Fragment of red ceramics. The discovery allowed scientists to determine the age of the settlement. The find itself is dated back to 100 CE.
The remains of a well, pearls and hairpins are evidence that around 1,900 years ago, local residents founded a settlement on the site of a Roman fort. The site is located in what is now Gernsheim, a German city on the Rhine about 50 km south of Frankfurt.
The Roman army left the fort around 120 CE. The military camp existed from 50 CE and was the base for about 500 soldiers. Archaeologists knew about the place already in the 19th century, but only the latest discoveries allow scientists to understand what really happened to this place after the legionaries left. After archaeological works were carried out in the fort a year ago, it was decided again this summer to find evidence of the existence of the settlement. The excavations are expected to last until October, but the team of archaeologists can already boast of many interesting finds that clearly confirm the existence of the settlement. For example, rare clothes buckles, a few pearls and dice for a board game were found.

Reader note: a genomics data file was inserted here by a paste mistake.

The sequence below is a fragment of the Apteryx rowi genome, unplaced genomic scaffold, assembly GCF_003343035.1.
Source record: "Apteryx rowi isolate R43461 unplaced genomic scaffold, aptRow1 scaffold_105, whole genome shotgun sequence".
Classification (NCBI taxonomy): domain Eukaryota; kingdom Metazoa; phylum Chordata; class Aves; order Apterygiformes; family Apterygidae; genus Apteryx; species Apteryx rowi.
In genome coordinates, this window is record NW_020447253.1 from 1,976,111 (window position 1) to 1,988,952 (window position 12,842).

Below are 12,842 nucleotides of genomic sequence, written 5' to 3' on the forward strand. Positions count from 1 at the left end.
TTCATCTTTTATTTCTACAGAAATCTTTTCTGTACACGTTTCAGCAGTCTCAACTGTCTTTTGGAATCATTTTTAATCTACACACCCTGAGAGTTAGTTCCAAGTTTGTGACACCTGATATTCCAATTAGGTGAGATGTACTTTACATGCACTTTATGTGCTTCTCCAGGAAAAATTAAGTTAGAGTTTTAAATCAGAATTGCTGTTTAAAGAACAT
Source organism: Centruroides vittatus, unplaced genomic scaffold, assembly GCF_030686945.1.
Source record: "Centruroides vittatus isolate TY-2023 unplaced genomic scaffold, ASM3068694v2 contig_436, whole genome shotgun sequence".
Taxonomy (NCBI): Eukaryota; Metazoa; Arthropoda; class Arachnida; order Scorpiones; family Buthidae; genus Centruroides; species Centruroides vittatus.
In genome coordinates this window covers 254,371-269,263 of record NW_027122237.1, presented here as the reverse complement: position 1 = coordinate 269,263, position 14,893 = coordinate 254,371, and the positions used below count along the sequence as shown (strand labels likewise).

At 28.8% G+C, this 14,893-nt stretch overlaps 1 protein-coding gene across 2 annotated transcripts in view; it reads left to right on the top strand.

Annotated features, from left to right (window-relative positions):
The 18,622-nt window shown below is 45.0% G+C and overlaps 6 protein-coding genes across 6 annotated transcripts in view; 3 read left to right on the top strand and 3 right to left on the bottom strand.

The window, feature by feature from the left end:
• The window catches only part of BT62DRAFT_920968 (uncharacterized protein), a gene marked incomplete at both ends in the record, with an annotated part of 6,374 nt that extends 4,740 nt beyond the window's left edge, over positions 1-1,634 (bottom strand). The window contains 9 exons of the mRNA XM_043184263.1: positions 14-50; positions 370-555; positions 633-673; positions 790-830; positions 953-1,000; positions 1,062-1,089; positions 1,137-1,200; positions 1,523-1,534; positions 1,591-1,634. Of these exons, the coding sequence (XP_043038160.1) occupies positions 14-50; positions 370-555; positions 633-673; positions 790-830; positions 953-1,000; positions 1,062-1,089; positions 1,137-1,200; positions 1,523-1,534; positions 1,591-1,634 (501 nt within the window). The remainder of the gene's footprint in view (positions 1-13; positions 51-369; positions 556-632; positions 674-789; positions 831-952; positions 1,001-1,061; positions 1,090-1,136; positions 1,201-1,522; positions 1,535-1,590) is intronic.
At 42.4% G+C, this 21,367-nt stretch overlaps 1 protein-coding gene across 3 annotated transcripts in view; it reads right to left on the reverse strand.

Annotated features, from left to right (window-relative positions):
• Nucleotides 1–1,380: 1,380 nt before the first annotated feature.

The inhabitants were most likely of Gallic-Germanic origin, but certainly also a typically Roman population lived in the settlement.